Author Topic: The infinite whac-a-mole  (Read 266 times)


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The infinite whac-a-mole
« on: October 01, 2022, 11:24:46 AM »
Today, there are two ways to develop software under the heaven. Namely:
- A game of infinite whac-a-mole (virtually all of the software development today)
- Quadractic improvements (the pattern)

To understand today's game of infinite whac-a-mole let's create a matrix, rows are applications and columns are features

Code: [Select]
| application | monitoring | database access | queues | logging | proxying | load balancing | .. | feature 1000th |
| app 1       |            |                 |        |         |          |                |    |                |
| app 2       |            |                 |        |         |          |                |    |                |
| app 3       |            |                 |        |         |          |                |    |                |
| ...         |            |                 |        |         |          |                |    |                |
| app 1000th  |            |                 |        |         |          |                |    |                |

This matrix is of many applications in rows interacting with the same features. There can be very many features and very many apps. In our imaginary matrix we have 1000 features and we have a thousand apps.

Today what happens in big companies, developers are being hired to whack moles in this table for some apps or features. Developers are being thrown to at this table, for instance, to build load balancers for the apps, to build persistence for the apps, or just develop apps and talk with infra if you need some components done.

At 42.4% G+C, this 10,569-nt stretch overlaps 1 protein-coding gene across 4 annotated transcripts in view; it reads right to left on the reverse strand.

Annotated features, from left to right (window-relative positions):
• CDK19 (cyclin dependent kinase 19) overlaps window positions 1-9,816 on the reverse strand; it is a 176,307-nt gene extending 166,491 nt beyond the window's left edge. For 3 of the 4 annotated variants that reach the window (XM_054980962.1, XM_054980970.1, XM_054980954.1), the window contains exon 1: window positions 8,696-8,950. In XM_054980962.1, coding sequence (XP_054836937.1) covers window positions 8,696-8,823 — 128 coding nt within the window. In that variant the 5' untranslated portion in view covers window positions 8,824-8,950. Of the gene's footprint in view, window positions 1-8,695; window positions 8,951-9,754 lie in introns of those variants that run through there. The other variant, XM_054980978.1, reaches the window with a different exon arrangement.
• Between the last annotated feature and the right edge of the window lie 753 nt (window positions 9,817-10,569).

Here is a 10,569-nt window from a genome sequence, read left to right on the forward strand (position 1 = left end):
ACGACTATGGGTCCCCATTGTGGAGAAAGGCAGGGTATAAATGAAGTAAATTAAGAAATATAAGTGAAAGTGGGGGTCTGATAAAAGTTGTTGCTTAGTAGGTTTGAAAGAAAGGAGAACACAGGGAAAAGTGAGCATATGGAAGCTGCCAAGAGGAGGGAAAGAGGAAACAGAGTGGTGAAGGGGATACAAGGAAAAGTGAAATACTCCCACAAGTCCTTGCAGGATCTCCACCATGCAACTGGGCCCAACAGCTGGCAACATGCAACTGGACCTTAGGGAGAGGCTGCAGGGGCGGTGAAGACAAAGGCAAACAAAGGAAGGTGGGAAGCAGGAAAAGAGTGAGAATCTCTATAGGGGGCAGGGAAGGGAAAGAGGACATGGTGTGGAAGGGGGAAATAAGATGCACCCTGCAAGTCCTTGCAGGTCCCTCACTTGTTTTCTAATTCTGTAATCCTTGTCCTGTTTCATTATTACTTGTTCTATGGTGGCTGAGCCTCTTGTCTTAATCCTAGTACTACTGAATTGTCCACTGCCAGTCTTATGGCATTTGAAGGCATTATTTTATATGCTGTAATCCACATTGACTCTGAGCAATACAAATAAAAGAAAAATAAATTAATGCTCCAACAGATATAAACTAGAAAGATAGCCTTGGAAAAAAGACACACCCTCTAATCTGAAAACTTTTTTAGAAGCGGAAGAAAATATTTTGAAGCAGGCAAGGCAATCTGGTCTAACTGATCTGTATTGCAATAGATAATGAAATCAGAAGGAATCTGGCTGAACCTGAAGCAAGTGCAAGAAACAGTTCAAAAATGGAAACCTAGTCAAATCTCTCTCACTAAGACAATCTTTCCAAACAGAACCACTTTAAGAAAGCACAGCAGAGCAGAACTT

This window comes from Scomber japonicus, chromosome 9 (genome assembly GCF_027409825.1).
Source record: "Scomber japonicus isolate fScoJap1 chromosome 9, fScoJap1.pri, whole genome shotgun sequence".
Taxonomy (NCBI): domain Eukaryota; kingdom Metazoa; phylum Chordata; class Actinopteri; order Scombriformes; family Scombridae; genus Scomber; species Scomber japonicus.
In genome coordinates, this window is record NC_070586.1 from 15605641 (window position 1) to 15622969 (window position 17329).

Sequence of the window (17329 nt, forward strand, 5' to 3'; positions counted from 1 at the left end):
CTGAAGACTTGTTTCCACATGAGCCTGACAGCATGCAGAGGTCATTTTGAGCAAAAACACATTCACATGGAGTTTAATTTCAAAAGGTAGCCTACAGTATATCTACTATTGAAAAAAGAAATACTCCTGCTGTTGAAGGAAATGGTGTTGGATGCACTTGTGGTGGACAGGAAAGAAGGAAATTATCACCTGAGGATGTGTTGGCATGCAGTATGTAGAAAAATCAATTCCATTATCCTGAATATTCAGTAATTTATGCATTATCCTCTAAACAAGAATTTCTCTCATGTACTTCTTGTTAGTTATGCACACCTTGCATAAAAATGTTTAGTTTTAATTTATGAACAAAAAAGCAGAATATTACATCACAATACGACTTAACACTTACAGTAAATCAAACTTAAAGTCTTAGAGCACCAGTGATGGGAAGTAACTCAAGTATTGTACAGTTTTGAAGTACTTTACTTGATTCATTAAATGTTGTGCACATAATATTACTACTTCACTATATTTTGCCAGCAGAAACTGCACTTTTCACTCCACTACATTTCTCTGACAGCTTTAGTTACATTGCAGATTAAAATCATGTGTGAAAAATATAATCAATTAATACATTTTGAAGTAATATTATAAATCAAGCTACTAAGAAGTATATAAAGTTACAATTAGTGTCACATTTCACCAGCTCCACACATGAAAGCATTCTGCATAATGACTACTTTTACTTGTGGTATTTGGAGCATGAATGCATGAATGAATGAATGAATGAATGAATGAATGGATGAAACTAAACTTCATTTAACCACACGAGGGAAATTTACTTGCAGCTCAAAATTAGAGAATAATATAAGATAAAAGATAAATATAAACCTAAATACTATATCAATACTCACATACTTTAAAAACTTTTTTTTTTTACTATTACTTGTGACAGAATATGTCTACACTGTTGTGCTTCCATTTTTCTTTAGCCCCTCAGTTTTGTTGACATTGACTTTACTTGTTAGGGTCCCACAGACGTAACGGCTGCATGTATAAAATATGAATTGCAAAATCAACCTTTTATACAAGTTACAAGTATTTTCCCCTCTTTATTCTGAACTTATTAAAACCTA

Basically, developers can cover only small parts of this table. Imagine, performance team is created and they need to expose metrics for a certain application to collect them. They need to go through specific apps and mark only one square of this table as completed. Same with many other features. Sometimes improvements are quadratic, for instance, in kubernetes cluster logging is built once and all apps logs go to one place. Or, for instance, NixOS is a quadratic improvement because it gives reproducible builds if all the apps use it. But anyway, whenever your task is "go to such and such an app and fix this bug about such and such feature not working" - you're whacking one x on this infinite table. You're doing monkey's work putting out fires forever. For instance, some database query is not tested, returns null somewhere and system doesn't work and that's extra work. Or some golang garbage app leaks memory due to having very weak abstractions (don't forget to manually put your precious defer everywhere, faggots! I'll just use rust and don't do that at all and resources will be reclaimed automatically).

With the pattern we focus only on quadratic improvements. We do things once, and cover them for every app. We prevent entire class of bugs because we use only rust and ocaml. No nil pointer exceptions and no defer garbage like in golang. We cover database access for the entire column for every single app in the infrastructure - we know that queries that apps use are valid, backwards compatible and that hit indexes (no seq scans in production). We write once to check queries that apps use and we know all applications in our infrastructure will have the same property of only using valid queries that hit indexes. We write once prometheus exports as data for every app, then code is generated for that app to increment specific global variable about a metric and it will always work the first time for every app under the sun (if the prometheus variable is not used by the app that's a compiler warning as error and cannot end up in production). We have backwards compatible structs for every app and application can only use typesafe structures to access the queues and it will always work.